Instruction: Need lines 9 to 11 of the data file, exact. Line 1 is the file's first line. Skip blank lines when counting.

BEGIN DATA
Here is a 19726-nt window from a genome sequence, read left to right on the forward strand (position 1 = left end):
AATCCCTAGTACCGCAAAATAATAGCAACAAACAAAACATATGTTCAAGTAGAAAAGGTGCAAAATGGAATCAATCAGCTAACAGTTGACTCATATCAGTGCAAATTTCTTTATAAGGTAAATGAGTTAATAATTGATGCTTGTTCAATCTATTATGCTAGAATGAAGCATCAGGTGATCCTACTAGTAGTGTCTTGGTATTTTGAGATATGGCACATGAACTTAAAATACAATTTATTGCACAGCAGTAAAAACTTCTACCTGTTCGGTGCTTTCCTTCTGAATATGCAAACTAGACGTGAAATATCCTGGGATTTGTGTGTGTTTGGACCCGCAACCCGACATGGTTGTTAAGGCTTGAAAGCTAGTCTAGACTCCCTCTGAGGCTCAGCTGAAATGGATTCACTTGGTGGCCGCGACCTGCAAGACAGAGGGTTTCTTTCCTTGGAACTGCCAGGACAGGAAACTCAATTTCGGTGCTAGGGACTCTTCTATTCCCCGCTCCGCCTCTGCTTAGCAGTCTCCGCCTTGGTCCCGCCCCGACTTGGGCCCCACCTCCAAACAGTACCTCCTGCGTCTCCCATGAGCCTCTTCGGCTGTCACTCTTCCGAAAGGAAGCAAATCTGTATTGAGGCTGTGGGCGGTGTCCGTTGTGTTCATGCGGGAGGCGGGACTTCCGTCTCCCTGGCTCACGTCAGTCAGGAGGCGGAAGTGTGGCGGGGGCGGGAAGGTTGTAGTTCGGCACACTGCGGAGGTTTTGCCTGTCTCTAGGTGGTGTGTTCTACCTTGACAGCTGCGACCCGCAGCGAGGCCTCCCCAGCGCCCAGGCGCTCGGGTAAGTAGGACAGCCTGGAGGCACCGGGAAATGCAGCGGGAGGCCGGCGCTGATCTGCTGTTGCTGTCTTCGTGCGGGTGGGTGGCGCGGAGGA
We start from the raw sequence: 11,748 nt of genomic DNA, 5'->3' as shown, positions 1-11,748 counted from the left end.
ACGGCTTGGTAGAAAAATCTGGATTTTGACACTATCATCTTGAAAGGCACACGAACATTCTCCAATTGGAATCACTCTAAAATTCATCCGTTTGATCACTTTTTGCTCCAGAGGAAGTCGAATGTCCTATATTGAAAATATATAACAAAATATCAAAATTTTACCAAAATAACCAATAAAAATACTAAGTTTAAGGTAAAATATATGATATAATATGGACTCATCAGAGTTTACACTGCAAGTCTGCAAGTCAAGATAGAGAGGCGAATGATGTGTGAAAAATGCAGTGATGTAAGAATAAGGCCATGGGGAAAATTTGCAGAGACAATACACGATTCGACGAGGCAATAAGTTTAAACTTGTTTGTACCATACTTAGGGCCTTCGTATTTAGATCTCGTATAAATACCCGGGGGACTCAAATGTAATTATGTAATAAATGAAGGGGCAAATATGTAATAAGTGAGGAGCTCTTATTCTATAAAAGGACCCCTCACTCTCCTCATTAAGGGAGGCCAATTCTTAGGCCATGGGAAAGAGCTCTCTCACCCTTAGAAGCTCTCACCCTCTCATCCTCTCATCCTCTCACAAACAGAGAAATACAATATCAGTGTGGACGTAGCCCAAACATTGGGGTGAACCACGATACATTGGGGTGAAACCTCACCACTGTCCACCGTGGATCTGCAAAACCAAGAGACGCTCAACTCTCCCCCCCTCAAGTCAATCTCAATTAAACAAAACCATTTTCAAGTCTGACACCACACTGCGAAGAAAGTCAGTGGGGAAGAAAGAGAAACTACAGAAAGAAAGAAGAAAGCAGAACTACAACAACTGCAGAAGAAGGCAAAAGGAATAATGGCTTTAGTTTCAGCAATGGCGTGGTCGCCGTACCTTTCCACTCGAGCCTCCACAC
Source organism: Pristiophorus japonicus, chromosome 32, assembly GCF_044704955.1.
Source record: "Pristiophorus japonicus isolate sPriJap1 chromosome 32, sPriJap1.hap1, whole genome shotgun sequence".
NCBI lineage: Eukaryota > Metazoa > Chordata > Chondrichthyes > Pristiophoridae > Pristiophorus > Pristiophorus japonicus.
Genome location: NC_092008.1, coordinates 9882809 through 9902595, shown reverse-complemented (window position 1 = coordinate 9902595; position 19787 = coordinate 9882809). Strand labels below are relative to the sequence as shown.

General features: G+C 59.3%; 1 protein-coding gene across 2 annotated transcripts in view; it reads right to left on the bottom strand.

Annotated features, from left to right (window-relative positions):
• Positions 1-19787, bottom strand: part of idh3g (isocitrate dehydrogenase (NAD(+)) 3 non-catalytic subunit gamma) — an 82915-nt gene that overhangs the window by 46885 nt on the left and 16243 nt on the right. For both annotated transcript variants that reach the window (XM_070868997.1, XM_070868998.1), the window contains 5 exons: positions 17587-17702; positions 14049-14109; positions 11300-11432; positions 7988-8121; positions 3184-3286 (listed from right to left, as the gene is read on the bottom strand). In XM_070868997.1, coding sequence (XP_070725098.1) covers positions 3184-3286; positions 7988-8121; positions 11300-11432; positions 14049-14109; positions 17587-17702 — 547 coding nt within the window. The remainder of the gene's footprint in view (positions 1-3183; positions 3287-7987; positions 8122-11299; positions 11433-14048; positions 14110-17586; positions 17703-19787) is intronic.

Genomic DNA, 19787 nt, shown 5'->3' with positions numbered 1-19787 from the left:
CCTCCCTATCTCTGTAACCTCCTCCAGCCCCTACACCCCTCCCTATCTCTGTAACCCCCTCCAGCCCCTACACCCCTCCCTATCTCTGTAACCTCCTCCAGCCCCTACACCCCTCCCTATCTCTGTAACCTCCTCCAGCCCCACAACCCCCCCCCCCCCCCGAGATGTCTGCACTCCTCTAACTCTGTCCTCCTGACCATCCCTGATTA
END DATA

General features: G+C 59.3%; 1 protein-coding gene across 2 annotated transcripts in view; it reads right to left on the bottom strand.

Annotated features, from left to right (window-relative positions):
• Positions 1-19787, bottom strand: part of idh3g (isocitrate dehydrogenase (NAD(+)) 3 non-catalytic subunit gamma) — an 82915-nt gene that overhangs the window by 46885 nt on the left and 16243 nt on the right. For both annotated transcript variants that reach the window (XM_070868997.1, XM_070868998.1), the window contains 5 exons: positions 17587-17702; positions 14049-14109; positions 11300-11432; positions 7988-8121; positions 3184-3286 (listed from right to left, as the gene is read on the bottom strand). In XM_070868997.1, coding sequence (XP_070725098.1) covers positions 3184-3286; positions 7988-8121; positions 11300-11432; positions 14049-14109; positions 17587-17702 — 547 coding nt within the window. The remainder of the gene's footprint in view (positions 1-3183; positions 3287-7987; positions 8122-11299; positions 11433-14048; positions 14110-17586; positions 17703-19787) is intronic.